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Justices May Limit Securities Suits ; Supreme Court Appears to Favor Higher Bar for Pursuing Claims of Fraud

Article excerpt

The Supreme Court appears to be leaning toward setting a higher bar for groups of investors to pursue claims they were misled.

The United States Supreme Court appears ready to impose new limits on securities fraud suits that would make it harder for investors to band together to pursue claims that they were misled when they bought or sold securities. But the justices do not seem inclined to issue a ruling that would put an end to most such suits.

The new limits would be in keeping with earlier decisions from the court led by Chief Justice John G. Roberts Jr., which has made it more difficult for workers and consumers to pursue class actions.

The decision in the case argued Wednesday, expected by June, seems likely to do something similar in cases brought by investors.

Companies facing fraud class actions prefer to address as many issues as they can before judges decide whether to certify a class.

Once a class is certified, they say, the damages sought are often so enormous that the only rational calculation is to settle even if the chances of losing at trial are small.

"Once you get the class certified, the case is over," Justice Antonin Scalia said on Wednesday.

Several justices suggested that this phenomenon could be partly addressed through a proposal in a supporting brief filed by two law professors, which argued that plaintiffs should be required to show at an early stage "whether the alleged fraud affected market price."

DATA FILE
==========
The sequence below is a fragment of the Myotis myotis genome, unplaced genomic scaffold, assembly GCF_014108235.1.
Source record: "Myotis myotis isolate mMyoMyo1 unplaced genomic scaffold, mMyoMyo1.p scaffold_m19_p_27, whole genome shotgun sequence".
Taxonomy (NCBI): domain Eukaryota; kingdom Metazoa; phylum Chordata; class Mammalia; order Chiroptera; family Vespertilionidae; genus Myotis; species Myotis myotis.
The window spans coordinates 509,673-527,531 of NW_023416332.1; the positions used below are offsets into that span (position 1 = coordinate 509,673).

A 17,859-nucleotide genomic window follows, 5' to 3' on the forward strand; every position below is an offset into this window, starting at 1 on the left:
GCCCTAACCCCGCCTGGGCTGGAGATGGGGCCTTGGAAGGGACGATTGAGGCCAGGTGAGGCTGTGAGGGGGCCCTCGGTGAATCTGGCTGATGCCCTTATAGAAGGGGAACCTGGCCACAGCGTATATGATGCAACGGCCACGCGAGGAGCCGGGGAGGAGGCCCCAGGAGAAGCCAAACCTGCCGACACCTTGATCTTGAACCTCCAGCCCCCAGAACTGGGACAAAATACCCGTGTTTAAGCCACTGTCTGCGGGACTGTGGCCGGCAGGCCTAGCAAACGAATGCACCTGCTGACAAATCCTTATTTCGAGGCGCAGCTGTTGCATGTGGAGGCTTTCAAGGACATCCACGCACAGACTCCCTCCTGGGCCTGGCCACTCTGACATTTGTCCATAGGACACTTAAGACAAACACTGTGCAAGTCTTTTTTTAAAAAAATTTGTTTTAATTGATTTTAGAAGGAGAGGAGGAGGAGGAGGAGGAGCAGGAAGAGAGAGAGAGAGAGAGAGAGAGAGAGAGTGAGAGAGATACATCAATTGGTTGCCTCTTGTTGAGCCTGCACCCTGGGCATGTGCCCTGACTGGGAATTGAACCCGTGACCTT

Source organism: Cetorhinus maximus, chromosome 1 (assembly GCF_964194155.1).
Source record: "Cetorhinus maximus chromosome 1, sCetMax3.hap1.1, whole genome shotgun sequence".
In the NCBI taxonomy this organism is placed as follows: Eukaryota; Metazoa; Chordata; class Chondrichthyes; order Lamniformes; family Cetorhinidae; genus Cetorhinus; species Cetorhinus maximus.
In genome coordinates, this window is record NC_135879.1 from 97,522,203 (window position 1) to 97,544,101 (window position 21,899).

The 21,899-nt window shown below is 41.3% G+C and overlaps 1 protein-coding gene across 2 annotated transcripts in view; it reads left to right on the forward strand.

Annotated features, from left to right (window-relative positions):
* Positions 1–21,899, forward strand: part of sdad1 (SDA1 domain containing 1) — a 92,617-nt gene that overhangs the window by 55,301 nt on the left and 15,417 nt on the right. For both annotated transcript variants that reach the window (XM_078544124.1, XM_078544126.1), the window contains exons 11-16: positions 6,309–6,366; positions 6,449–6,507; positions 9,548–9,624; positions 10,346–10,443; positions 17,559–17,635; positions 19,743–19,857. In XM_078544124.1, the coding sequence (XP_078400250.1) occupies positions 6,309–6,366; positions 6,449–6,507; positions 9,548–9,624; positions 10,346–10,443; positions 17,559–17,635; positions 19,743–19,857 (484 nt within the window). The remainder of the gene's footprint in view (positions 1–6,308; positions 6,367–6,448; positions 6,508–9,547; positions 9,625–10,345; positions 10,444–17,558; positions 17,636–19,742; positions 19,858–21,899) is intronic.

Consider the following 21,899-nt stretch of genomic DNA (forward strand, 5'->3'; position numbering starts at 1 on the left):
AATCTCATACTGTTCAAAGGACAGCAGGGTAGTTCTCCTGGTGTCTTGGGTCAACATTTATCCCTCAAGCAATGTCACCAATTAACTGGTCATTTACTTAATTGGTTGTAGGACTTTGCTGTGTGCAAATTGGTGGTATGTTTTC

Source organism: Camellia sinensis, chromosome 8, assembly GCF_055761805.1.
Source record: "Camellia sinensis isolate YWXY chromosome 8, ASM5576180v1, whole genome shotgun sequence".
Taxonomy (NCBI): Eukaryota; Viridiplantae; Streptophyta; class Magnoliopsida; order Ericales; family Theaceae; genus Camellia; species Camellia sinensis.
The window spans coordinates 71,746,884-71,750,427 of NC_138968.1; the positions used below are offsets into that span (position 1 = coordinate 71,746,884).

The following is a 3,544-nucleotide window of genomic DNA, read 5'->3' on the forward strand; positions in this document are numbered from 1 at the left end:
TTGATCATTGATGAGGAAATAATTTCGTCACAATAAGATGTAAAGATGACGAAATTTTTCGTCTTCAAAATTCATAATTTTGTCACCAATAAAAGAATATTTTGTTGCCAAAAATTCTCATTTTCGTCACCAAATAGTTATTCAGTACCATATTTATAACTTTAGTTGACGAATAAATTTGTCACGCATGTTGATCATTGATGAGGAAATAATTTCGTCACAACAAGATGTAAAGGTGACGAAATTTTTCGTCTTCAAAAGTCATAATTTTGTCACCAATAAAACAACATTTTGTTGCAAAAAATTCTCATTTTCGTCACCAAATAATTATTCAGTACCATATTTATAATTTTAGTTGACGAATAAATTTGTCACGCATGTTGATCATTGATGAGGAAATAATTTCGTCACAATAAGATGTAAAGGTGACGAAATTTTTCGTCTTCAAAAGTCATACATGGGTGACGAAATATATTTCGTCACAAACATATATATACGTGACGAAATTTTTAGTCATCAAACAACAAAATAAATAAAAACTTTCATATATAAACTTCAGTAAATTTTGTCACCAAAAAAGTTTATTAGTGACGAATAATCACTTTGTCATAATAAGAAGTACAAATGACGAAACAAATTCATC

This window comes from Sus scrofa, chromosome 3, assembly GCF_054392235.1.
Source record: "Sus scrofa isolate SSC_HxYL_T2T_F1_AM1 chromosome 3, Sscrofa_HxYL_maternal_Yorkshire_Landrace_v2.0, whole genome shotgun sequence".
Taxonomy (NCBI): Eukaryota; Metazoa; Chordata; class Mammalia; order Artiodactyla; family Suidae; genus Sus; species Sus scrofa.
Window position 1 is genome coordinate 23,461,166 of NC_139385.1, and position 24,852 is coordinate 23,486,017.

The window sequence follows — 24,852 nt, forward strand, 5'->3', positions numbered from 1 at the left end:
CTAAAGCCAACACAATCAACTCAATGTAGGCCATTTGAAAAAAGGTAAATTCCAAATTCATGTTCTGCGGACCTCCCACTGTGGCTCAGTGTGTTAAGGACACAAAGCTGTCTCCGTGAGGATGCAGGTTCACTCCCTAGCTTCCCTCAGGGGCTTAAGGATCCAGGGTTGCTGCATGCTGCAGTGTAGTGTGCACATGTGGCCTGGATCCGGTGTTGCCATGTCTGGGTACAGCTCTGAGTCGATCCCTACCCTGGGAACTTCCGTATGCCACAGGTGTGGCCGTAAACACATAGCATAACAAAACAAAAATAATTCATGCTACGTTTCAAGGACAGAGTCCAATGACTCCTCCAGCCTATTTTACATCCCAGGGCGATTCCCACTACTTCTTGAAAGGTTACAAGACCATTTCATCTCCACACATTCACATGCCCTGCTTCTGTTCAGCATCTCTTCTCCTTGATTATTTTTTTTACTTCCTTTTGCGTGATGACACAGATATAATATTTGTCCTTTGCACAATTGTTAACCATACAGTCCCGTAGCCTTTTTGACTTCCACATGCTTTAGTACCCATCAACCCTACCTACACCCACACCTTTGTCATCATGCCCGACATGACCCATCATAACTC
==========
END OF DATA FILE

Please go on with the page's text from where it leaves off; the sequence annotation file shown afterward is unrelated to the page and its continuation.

Justice Anthony M. Kennedy seemed particularly taken with the brief, referring to it several times. "I call it the midway position," he said.

Aaron M. Streett, a lawyer for the Halliburton Company who had argued for broader limits, said he welcomed that approach as a fallback position. But David Boies, a lawyer for the plaintiffs, resisted it.

"That's very complicated," Mr. Boies said. "It takes a lot of time. It's very expensive. It's a lot of expert testimony."

The plaintiffs contend that Halliburton made false statements on three topics that were intended to inflate its stock price: its financial exposure to asbestos claims, the prospective earnings from its engineering and construction business and the expected benefits of a merger.

Mr. Boies said the difficulty of making the showing suggested by Justice Kennedy would vary depending on the statement, because it can be hard to untangle the impact of a misstatement from other factors that affect stock prices.

Perhaps surprisingly, a Justice Department lawyer, arguing in support of the plaintiffs, seemed open to the compromise position when Justice Kennedy asked him for his view "of the consequences if we adopt the law professors' view?"

"If anything," the lawyer, Malcolm L. Stewart, said, "that would be a net gain to plaintiffs, because plaintiffs already have to prove price impact at the end of the day."

As that answer suggested, the likely outcome in the case will be to erect a new but often surmountable hurdle in securities fraud cases. Most observers said such a result would be a minor victory for corporate defendants, allowing them to defeat some securities fraud claims at the outset, but a tolerable burden for class-action plaintiffs' lawyers. …